Lenders claim they are unable to find and hire minority loan officers who live in these communities, hence some communities are underserved. Lenders must increase, recruit, and train culturally competent workers who are passionate about addressing the homeownership needs of underrepresented populations and have the potential to advance to leadership positions.
Currently, record-low loan rates and increasing availability of low-down-payment and down-payment assistance programs should enable more American families to become homeowners. Down payment aid can also be effectively leveraged; for example, it can be utilized in conjunction with the VA’s zero-down payment program, HUD’s Voucher Homeownership Program, or USDA’s 502 rural homeownership program.
Fees on government-insured and guaranteed mortgage loans should be reduced.
If the Administration cuts the Federal Housing Administration’s mortgage insurance charges and GSE fees, hundreds of thousands of hardworking families will have more opportunity to acquire a home. FHA premiums are currently preventing the agency from reaching its aim of providing mortgage insurance to more underrepresented customers.
Currently, the FHA program is proving to be extremely profitable. Its Mutual Mortgage Insurance Fund Capital Ratio has risen to 8.03 percent, surpassing the statutory requirement of 2 percent for the seventh year in a row. Despite the pandemic, FHA is projected to do well and has sufficient funds to handle future losses. FHA, as the key resource for minority and underserved homebuyers, should cut its prices, expand homeownership options, and contribute to the nation’s housing sector and economy’s long-term sustainability and growth.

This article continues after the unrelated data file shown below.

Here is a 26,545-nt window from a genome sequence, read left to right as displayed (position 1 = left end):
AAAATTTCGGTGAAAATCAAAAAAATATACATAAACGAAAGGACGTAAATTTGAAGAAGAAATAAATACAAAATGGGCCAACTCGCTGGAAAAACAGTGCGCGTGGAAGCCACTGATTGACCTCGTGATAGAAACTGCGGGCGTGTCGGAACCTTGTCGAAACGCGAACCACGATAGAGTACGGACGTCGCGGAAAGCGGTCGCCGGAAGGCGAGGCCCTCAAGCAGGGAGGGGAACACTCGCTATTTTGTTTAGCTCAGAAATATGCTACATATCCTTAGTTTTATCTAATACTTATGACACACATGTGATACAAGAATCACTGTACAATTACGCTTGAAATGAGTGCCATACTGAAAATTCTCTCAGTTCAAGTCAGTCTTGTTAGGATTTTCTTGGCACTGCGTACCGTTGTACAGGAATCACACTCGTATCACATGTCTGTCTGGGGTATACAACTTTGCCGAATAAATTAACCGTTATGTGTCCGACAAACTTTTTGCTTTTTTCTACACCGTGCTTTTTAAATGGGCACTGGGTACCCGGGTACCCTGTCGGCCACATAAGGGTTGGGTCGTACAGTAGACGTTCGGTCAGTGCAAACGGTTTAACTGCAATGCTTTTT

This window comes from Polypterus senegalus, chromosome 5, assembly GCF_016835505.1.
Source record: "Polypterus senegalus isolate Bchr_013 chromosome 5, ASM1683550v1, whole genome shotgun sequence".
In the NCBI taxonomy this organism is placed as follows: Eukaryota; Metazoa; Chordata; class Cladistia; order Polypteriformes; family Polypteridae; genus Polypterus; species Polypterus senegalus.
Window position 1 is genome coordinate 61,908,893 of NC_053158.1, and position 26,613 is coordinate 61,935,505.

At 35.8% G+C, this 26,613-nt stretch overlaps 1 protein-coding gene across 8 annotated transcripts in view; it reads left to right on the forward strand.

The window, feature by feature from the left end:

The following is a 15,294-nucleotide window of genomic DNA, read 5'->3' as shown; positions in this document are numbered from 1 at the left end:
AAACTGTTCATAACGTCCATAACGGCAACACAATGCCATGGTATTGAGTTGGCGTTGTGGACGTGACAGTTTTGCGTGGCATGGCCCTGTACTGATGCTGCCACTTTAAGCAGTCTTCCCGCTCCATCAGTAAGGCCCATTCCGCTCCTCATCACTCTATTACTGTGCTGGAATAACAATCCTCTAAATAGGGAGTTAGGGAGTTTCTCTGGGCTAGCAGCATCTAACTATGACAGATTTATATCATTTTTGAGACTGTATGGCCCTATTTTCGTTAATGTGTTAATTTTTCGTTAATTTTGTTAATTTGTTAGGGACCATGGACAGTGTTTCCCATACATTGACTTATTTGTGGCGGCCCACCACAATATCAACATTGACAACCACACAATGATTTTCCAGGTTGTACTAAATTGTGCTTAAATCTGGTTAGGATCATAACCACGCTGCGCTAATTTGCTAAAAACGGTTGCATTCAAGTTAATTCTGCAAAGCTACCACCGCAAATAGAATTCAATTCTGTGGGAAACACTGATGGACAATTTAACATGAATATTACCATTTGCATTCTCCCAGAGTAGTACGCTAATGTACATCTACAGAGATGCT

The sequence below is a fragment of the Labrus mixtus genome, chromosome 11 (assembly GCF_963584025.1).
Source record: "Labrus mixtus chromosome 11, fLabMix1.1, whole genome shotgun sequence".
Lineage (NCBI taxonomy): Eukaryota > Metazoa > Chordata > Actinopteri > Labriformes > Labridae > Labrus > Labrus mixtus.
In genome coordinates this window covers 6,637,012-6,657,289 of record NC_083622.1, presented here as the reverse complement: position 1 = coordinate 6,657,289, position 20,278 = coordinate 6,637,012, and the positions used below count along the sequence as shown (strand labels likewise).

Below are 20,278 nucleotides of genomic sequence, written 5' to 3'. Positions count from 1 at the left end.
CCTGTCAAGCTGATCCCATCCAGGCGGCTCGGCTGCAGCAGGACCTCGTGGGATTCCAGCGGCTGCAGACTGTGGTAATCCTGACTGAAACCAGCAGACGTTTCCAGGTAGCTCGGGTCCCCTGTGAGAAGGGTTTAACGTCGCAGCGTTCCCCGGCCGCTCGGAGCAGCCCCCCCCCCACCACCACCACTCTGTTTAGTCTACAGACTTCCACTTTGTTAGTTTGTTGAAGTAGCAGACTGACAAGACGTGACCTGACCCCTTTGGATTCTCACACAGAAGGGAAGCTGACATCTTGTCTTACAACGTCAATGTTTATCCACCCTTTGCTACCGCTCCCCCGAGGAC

Reduce the price adjustment at the loan level.
Loan-level price adjustment (LLPA) costs should be reduced by Fannie Mae and Freddie Mac. These traditional loan costs significantly increase loan prices and the real mortgage rate paid by “riskier” customers. For loans that are already covered by private mortgage insurance, these costs should be eliminated.
The GSE costs are already unreasonably high, discriminating against households with poor credit scores and short credit histories. If mortgage insurance pricing and underwriting were more carefully regulated, overall costs to borrowers may be decreased.
Millions of American families will be able to attain sustainable homeownership by increasing housing availability, successfully addressing the homeownership requirements of underserved households, encouraging lenders to provide loans to all households in the communities they serve, and lowering mortgage rates.
When these initiatives are combined with solid and better underwriting, as well as increased usage of low down payment and down payment assistance programs, housing will once again become a crucial engine of the nation’s economic growth.